Spending time alone is great for recharging and for finding the space to think, and for quiet people it’s essential because dealing with people all day at work and at home can be draining, time alone is the antidote to all of that. However even a good thing can go too far. If you spend too much time alone you’ll eventually feel detached from other people and from life. Being alone is a frame of mind that becomes comfortable and relatively stress free so even the prospect of socializing can seem like too much effort.

For this reason I encourage you to aim for balance. Notice how much alone time you need and at what point it becomes destructive and a barrier to living a full life. Excessive TV or internet usage can fall into this category too. If you are failing to have regular and in depth face to face conversations with people because you interact online you will never develop great conversation skills. There is no substitute for talking to people “offline” out there in the real world with all the complexities, issues and day to day realities that come with a face to face interaction.

Do you spend too much time alone? Could you have more balance between being alone and with others? Do you mistake online interactions with the depth, connection and challenges of talking to new people offline?

Procrastinating about meeting people

This is the final issue we need to address in this section. I am referring to a negative habit of putting things off when it comes to seeing friends or attending social events. When we live like this we don’t even notice our avoidance tendencies because we are still saying yes to opportunities to meet people but we simply procrastinate and make it someday but someday often never comes.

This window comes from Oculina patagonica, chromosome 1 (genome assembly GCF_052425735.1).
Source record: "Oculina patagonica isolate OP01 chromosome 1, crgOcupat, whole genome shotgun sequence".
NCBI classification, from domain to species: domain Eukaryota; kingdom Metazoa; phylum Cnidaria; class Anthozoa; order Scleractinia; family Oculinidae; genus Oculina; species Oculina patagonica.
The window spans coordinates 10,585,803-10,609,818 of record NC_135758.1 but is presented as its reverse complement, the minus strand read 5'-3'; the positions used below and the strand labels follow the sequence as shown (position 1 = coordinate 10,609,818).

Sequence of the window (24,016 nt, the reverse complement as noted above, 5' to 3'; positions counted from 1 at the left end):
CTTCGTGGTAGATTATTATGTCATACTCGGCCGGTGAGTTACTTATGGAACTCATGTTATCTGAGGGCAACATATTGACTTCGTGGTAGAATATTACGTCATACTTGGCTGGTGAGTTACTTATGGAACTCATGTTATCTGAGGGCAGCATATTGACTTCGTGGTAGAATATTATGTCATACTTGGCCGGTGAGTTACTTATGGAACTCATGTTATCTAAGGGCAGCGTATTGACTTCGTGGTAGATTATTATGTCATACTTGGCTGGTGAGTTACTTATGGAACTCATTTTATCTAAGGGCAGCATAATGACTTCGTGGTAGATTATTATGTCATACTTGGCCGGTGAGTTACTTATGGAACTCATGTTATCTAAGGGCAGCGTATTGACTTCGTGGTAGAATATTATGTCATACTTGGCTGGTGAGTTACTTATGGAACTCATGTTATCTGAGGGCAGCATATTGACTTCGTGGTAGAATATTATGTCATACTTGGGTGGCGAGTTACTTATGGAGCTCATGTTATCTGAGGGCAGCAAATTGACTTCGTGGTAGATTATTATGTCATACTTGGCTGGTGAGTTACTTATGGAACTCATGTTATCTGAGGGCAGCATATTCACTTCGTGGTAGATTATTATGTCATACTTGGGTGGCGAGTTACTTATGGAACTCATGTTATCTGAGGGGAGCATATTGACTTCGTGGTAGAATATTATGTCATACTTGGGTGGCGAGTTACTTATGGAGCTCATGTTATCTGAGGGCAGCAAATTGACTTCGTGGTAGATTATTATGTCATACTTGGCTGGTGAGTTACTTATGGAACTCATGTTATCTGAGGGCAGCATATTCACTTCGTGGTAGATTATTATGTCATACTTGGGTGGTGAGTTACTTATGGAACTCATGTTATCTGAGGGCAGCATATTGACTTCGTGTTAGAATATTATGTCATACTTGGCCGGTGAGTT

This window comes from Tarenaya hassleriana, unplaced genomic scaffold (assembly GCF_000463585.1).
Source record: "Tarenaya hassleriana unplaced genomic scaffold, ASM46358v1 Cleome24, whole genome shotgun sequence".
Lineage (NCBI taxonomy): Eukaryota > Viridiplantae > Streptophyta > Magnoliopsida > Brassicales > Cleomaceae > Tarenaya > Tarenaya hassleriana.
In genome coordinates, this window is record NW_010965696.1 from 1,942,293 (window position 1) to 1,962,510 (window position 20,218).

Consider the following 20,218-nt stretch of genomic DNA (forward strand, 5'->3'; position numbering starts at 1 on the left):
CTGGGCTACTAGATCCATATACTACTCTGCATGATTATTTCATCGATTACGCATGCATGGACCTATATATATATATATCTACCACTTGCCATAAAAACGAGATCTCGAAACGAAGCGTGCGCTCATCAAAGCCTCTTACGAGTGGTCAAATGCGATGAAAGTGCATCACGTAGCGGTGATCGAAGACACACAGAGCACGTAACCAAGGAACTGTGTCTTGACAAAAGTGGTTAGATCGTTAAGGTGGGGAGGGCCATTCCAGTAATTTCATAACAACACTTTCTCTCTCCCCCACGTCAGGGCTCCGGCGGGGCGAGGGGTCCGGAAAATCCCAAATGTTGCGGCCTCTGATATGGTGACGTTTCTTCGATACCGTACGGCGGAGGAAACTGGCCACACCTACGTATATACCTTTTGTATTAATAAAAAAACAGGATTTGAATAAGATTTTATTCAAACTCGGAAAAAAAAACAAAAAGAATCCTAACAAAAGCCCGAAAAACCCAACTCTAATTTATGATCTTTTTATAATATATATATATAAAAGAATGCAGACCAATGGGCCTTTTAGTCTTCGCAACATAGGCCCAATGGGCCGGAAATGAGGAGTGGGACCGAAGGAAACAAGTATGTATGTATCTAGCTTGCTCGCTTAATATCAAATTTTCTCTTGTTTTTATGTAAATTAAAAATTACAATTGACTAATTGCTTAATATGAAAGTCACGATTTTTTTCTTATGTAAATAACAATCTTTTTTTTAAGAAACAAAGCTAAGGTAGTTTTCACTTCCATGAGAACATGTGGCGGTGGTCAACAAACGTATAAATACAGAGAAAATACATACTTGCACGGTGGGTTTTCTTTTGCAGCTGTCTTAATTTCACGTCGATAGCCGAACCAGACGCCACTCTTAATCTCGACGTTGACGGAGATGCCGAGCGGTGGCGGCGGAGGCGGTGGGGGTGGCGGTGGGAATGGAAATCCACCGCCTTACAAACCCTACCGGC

Instead we think we are socially active and a good friend but we’re just too busy right now. This again is a case of not appreciating how important human interaction is for your on-going happiness. Spending time with people who like you and care about you is essential for your well-being while meeting like minded people keeps you connected to all the joy, variety and wonder of life. Life is richer, brighter and more colorful with great people to share the journey.

However at times apathy, laziness and subtle fears about talking to people can cause us to get into the habit of putting off social engagements, rescheduling them until the other person can’t make it or making up excuses for not turning up. The best way to deal with this is by being honest with yourself, if you want to go to a social event make a definite commitment to your friends and aim to never let them down. Don’t let social fears get in the way of enjoying the happiness and connection you have with people you enjoy talking to. The same applies to going to new places and visiting new venues – if you want to go then do it but don’t procrastinate and pretend you really will go but not today.

Do you put off meeting up with friends? Do you lose touch with people because you are always too busy to meet? Do you avoid or postpone new experiences because of having to deal with people? If you do, could you face the fear and go anyway instead of hiding behind the fear with procrastination?